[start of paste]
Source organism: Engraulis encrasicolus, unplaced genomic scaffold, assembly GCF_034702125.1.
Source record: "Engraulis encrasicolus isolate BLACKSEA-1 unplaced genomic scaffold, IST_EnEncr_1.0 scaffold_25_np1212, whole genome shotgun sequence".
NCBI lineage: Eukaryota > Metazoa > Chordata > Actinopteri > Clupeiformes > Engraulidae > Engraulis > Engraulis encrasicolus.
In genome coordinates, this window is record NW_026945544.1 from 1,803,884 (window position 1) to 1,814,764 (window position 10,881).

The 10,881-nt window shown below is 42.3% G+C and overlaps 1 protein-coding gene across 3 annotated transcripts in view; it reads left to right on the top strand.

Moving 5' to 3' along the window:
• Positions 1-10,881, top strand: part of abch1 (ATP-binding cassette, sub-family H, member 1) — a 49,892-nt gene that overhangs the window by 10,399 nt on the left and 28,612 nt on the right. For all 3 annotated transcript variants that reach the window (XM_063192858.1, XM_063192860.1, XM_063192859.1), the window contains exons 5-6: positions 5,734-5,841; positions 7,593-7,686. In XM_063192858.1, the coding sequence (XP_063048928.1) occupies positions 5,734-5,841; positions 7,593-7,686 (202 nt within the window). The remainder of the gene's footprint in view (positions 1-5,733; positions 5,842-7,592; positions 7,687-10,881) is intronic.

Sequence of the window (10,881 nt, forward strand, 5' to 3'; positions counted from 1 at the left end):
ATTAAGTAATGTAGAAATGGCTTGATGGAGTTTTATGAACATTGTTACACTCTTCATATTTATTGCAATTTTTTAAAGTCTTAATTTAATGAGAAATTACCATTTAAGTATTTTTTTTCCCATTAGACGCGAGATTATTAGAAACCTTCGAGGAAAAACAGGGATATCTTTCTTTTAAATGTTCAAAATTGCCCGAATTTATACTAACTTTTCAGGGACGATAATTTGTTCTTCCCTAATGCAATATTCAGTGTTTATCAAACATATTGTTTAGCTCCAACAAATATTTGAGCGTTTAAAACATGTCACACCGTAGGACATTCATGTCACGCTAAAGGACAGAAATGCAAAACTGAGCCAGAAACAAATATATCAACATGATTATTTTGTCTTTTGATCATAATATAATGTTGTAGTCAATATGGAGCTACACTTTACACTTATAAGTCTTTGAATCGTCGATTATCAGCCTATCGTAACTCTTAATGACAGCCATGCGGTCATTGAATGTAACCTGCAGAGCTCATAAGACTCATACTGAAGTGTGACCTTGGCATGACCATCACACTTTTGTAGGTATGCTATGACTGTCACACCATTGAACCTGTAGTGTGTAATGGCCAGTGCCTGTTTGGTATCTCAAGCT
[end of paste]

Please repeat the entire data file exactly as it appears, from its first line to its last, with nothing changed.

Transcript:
Source organism: Engraulis encrasicolus, unplaced genomic scaffold, assembly GCF_034702125.1.
Source record: "Engraulis encrasicolus isolate BLACKSEA-1 unplaced genomic scaffold, IST_EnEncr_1.0 scaffold_25_np1212, whole genome shotgun sequence".
NCBI lineage: Eukaryota > Metazoa > Chordata > Actinopteri > Clupeiformes > Engraulidae > Engraulis > Engraulis encrasicolus.
In genome coordinates, this window is record NW_026945544.1 from 1,803,884 (window position 1) to 1,814,764 (window position 10,881).

The 10,881-nt window shown below is 42.3% G+C and overlaps 1 protein-coding gene across 3 annotated transcripts in view; it reads left to right on the top strand.

Moving 5' to 3' along the window:
• Positions 1-10,881, top strand: part of abch1 (ATP-binding cassette, sub-family H, member 1) — a 49,892-nt gene that overhangs the window by 10,399 nt on the left and 28,612 nt on the right. For all 3 annotated transcript variants that reach the window (XM_063192858.1, XM_063192860.1, XM_063192859.1), the window contains exons 5-6: positions 5,734-5,841; positions 7,593-7,686. In XM_063192858.1, the coding sequence (XP_063048928.1) occupies positions 5,734-5,841; positions 7,593-7,686 (202 nt within the window). The remainder of the gene's footprint in view (positions 1-5,733; positions 5,842-7,592; positions 7,687-10,881) is intronic.

Sequence of the window (10,881 nt, forward strand, 5' to 3'; positions counted from 1 at the left end):
ATTAAGTAATGTAGAAATGGCTTGATGGAGTTTTATGAACATTGTTACACTCTTCATATTTATTGCAATTTTTTAAAGTCTTAATTTAATGAGAAATTACCATTTAAGTATTTTTTTTCCCATTAGACGCGAGATTATTAGAAACCTTCGAGGAAAAACAGGGATATCTTTCTTTTAAATGTTCAAAATTGCCCGAATTTATACTAACTTTTCAGGGACGATAATTTGTTCTTCCCTAATGCAATATTCAGTGTTTATCAAACATATTGTTTAGCTCCAACAAATATTTGAGCGTTTAAAACATGTCACACCGTAGGACATTCATGTCACGCTAAAGGACAGAAATGCAAAACTGAGCCAGAAACAAATATATCAACATGATTATTTTGTCTTTTGATCATAATATAATGTTGTAGTCAATATGGAGCTACACTTTACACTTATAAGTCTTTGAATCGTCGATTATCAGCCTATCGTAACTCTTAATGACAGCCATGCGGTCATTGAATGTAACCTGCAGAGCTCATAAGACTCATACTGAAGTGTGACCTTGGCATGACCATCACACTTTTGTAGGTATGCTATGACTGTCACACCATTGAACCTGTAGTGTGTAATGGCCAGTGCCTGTTTGGTATCTCAAGCT